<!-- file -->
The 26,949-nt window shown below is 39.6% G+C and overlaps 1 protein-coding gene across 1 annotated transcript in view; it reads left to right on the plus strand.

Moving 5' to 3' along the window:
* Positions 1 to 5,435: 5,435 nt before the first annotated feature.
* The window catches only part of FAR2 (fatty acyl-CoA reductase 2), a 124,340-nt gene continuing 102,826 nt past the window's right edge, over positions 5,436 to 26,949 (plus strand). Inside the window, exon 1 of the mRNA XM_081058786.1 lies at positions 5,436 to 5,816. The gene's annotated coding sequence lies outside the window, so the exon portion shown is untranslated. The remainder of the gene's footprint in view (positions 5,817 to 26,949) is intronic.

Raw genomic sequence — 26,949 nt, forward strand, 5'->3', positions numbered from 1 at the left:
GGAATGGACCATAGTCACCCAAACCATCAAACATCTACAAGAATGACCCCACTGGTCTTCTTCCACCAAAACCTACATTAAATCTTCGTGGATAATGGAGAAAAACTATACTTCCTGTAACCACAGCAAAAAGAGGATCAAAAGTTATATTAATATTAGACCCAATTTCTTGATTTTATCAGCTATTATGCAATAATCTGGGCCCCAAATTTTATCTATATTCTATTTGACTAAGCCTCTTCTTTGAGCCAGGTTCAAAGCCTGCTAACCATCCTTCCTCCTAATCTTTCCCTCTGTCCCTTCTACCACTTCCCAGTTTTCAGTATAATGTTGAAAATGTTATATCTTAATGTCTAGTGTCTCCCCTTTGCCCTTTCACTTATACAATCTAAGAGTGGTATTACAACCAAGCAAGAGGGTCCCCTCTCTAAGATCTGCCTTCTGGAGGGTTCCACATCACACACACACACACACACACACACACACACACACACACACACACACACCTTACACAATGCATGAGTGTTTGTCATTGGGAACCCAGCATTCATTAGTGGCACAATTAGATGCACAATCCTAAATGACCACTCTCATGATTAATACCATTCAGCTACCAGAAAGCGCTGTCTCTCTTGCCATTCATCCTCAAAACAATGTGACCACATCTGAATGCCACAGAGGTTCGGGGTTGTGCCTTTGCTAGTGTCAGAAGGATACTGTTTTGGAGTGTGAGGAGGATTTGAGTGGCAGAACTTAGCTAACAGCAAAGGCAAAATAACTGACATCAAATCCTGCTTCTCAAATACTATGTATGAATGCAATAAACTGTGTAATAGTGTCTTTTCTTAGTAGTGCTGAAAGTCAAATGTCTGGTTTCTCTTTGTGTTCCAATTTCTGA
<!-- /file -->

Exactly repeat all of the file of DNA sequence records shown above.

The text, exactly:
The 26,949-nt window shown below is 39.6% G+C and overlaps 1 protein-coding gene across 1 annotated transcript in view; it reads left to right on the plus strand.

Moving 5' to 3' along the window:
* Positions 1 to 5,435: 5,435 nt before the first annotated feature.
* The window catches only part of FAR2 (fatty acyl-CoA reductase 2), a 124,340-nt gene continuing 102,826 nt past the window's right edge, over positions 5,436 to 26,949 (plus strand). Inside the window, exon 1 of the mRNA XM_081058786.1 lies at positions 5,436 to 5,816. The gene's annotated coding sequence lies outside the window, so the exon portion shown is untranslated. The remainder of the gene's footprint in view (positions 5,817 to 26,949) is intronic.

Raw genomic sequence — 26,949 nt, forward strand, 5'->3', positions numbered from 1 at the left:
GGAATGGACCATAGTCACCCAAACCATCAAACATCTACAAGAATGACCCCACTGGTCTTCTTCCACCAAAACCTACATTAAATCTTCGTGGATAATGGAGAAAAACTATACTTCCTGTAACCACAGCAAAAAGAGGATCAAAAGTTATATTAATATTAGACCCAATTTCTTGATTTTATCAGCTATTATGCAATAATCTGGGCCCCAAATTTTATCTATATTCTATTTGACTAAGCCTCTTCTTTGAGCCAGGTTCAAAGCCTGCTAACCATCCTTCCTCCTAATCTTTCCCTCTGTCCCTTCTACCACTTCCCAGTTTTCAGTATAATGTTGAAAATGTTATATCTTAATGTCTAGTGTCTCCCCTTTGCCCTTTCACTTATACAATCTAAGAGTGGTATTACAACCAAGCAAGAGGGTCCCCTCTCTAAGATCTGCCTTCTGGAGGGTTCCACATCACACACACACACACACACACACACACACACACACACACACACACACACCTTACACAATGCATGAGTGTTTGTCATTGGGAACCCAGCATTCATTAGTGGCACAATTAGATGCACAATCCTAAATGACCACTCTCATGATTAATACCATTCAGCTACCAGAAAGCGCTGTCTCTCTTGCCATTCATCCTCAAAACAATGTGACCACATCTGAATGCCACAGAGGTTCGGGGTTGTGCCTTTGCTAGTGTCAGAAGGATACTGTTTTGGAGTGTGAGGAGGATTTGAGTGGCAGAACTTAGCTAACAGCAAAGGCAAAATAACTGACATCAAATCCTGCTTCTCAAATACTATGTATGAATGCAATAAACTGTGTAATAGTGTCTTTTCTTAGTAGTGCTGAAAGTCAAATGTCTGGTTTCTCTTTGTGTTCCAATTTCTGA